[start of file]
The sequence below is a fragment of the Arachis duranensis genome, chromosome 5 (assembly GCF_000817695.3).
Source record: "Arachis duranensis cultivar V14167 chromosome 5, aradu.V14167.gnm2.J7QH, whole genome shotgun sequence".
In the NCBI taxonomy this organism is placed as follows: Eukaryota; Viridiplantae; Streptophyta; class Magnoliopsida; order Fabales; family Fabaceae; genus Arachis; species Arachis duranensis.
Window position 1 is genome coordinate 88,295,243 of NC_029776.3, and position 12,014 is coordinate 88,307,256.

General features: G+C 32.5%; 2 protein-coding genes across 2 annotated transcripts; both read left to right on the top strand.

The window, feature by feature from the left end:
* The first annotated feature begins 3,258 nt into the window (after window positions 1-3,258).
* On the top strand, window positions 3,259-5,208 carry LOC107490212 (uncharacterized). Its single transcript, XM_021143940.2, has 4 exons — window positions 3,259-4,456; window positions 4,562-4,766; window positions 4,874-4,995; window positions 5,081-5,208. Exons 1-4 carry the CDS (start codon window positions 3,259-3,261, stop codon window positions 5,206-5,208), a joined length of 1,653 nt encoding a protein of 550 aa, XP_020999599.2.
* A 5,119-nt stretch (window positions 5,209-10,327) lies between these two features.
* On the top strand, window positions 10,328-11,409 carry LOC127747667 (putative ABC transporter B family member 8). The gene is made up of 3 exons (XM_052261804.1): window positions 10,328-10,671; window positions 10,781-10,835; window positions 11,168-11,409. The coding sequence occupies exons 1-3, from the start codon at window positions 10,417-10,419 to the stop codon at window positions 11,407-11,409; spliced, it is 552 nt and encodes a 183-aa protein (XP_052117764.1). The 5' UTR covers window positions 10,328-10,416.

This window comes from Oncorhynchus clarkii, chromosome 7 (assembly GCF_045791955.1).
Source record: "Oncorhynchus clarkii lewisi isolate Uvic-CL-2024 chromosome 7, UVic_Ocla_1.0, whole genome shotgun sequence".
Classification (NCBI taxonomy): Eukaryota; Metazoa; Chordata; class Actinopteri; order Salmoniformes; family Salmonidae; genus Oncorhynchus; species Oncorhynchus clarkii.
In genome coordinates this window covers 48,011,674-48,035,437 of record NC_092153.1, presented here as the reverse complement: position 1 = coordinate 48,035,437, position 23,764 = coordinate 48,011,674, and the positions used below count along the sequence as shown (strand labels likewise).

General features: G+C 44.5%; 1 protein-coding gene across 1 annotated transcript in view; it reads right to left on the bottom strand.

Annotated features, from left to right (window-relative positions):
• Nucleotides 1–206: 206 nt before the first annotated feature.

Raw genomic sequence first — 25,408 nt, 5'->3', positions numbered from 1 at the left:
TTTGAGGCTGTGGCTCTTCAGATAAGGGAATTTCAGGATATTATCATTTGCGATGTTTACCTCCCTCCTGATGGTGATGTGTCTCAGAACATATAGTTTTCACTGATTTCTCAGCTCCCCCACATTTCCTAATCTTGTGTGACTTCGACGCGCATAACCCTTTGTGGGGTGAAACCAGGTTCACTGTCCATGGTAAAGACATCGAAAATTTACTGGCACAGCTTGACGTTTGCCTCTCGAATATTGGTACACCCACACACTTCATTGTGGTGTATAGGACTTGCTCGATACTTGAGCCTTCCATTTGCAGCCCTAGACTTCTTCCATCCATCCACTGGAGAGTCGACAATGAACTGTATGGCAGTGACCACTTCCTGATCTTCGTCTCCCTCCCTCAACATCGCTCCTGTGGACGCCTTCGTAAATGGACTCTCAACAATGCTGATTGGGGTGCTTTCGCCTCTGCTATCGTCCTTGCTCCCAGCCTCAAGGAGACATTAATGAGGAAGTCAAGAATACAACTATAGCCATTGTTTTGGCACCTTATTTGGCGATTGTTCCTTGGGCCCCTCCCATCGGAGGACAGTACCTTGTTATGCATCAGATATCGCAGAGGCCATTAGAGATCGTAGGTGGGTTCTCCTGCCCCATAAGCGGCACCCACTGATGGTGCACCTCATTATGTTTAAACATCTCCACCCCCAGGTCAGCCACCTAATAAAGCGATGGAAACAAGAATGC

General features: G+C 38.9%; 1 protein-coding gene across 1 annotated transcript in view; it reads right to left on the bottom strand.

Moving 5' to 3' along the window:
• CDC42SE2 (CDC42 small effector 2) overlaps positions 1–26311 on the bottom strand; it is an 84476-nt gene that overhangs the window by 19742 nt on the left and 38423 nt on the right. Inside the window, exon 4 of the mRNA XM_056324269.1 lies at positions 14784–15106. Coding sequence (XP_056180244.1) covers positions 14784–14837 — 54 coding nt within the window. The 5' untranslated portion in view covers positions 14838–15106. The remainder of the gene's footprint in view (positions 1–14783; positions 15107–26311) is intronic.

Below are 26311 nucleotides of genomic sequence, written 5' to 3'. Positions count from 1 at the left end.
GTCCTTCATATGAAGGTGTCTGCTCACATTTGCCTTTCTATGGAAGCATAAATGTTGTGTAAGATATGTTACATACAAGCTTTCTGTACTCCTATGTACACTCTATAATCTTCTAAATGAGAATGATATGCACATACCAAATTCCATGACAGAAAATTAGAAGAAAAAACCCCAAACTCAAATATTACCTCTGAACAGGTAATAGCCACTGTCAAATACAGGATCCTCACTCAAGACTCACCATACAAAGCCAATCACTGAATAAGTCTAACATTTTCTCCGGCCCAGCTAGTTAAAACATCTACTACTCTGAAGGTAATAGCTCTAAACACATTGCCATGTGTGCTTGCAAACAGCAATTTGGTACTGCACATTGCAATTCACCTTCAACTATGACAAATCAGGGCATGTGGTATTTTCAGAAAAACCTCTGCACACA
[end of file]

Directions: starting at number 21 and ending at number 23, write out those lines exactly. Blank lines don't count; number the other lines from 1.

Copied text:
Moving 5' to 3' along the window:
• CDC42SE2 (CDC42 small effector 2) overlaps positions 1–26311 on the bottom strand; it is an 84476-nt gene that overhangs the window by 19742 nt on the left and 38423 nt on the right. Inside the window, exon 4 of the mRNA XM_056324269.1 lies at positions 14784–15106. Coding sequence (XP_056180244.1) covers positions 14784–14837 — 54 coding nt within the window. The 5' untranslated portion in view covers positions 14838–15106. The remainder of the gene's footprint in view (positions 1–14783; positions 15107–26311) is intronic.

Below are 26311 nucleotides of genomic sequence, written 5' to 3'. Positions count from 1 at the left end.